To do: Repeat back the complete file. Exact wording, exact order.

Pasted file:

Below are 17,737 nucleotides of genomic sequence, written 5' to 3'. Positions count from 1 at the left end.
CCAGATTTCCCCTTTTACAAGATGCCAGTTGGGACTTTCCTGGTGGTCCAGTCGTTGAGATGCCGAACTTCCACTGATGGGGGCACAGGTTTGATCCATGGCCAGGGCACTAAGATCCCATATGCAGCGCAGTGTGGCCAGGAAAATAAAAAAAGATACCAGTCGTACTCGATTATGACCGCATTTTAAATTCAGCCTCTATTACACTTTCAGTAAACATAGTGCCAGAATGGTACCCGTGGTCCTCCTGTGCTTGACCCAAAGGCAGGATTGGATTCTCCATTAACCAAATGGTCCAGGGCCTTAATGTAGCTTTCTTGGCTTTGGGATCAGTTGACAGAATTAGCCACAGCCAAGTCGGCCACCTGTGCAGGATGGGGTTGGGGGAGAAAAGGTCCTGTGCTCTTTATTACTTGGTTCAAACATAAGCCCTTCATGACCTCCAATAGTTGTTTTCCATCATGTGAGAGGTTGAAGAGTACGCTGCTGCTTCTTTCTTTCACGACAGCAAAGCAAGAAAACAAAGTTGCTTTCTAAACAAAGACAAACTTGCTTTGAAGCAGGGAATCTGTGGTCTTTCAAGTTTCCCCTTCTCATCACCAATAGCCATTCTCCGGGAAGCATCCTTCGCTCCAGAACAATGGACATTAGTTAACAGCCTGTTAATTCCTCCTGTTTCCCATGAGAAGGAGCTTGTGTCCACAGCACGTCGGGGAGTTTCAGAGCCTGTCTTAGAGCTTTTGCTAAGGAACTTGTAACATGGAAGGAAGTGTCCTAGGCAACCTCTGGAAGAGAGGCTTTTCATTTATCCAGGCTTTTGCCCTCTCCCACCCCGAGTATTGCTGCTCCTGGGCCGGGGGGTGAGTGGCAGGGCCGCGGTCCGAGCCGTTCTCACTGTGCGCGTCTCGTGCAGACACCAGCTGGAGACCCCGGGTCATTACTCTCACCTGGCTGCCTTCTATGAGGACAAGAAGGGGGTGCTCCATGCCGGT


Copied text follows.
Below are 17,737 nucleotides of genomic sequence, written 5' to 3'. Positions count from 1 at the left end.
CCAGATTTCCCCTTTTACAAGATGCCAGTTGGGACTTTCCTGGTGGTCCAGTCGTTGAGATGCCGAACTTCCACTGATGGGGGCACAGGTTTGATCCATGGCCAGGGCACTAAGATCCCATATGCAGCGCAGTGTGGCCAGGAAAATAAAAAAAGATACCAGTCGTACTCGATTATGACCGCATTTTAAATTCAGCCTCTATTACACTTTCAGTAAACATAGTGCCAGAATGGTACCCGTGGTCCTCCTGTGCTTGACCCAAAGGCAGGATTGGATTCTCCATTAACCAAATGGTCCAGGGCCTTAATGTAGCTTTCTTGGCTTTGGGATCAGTTGACAGAATTAGCCACAGCCAAGTCGGCCACCTGTGCAGGATGGGGTTGGGGGAGAAAAGGTCCTGTGCTCTTTATTACTTGGTTCAAACATAAGCCCTTCATGACCTCCAATAGTTGTTTTCCATCATGTGAGAGGTTGAAGAGTACGCTGCTGCTTCTTTCTTTCACGACAGCAAAGCAAGAAAACAAAGTTGCTTTCTAAACAAAGACAAACTTGCTTTGAAGCAGGGAATCTGTGGTCTTTCAAGTTTCCCCTTCTCATCACCAATAGCCATTCTCCGGGAAGCATCCTTCGCTCCAGAACAATGGACATTAGTTAACAGCCTGTTAATTCCTCCTGTTTCCCATGAGAAGGAGCTTGTGTCCACAGCACGTCGGGGAGTTTCAGAGCCTGTCTTAGAGCTTTTGCTAAGGAACTTGTAACATGGAAGGAAGTGTCCTAGGCAACCTCTGGAAGAGAGGCTTTTCATTTATCCAGGCTTTTGCCCTCTCCCACCCCGAGTATTGCTGCTCCTGGGCCGGGGGGTGAGTGGCAGGGCCGCGGTCCGAGCCGTTCTCACTGTGCGCGTCTCGTGCAGACACCAGCTGGAGACCCCGGGTCATTACTCTCACCTGGCTGCCTTCTATGAGGACAAGAAGGGGGTGCTCCATGCCGGT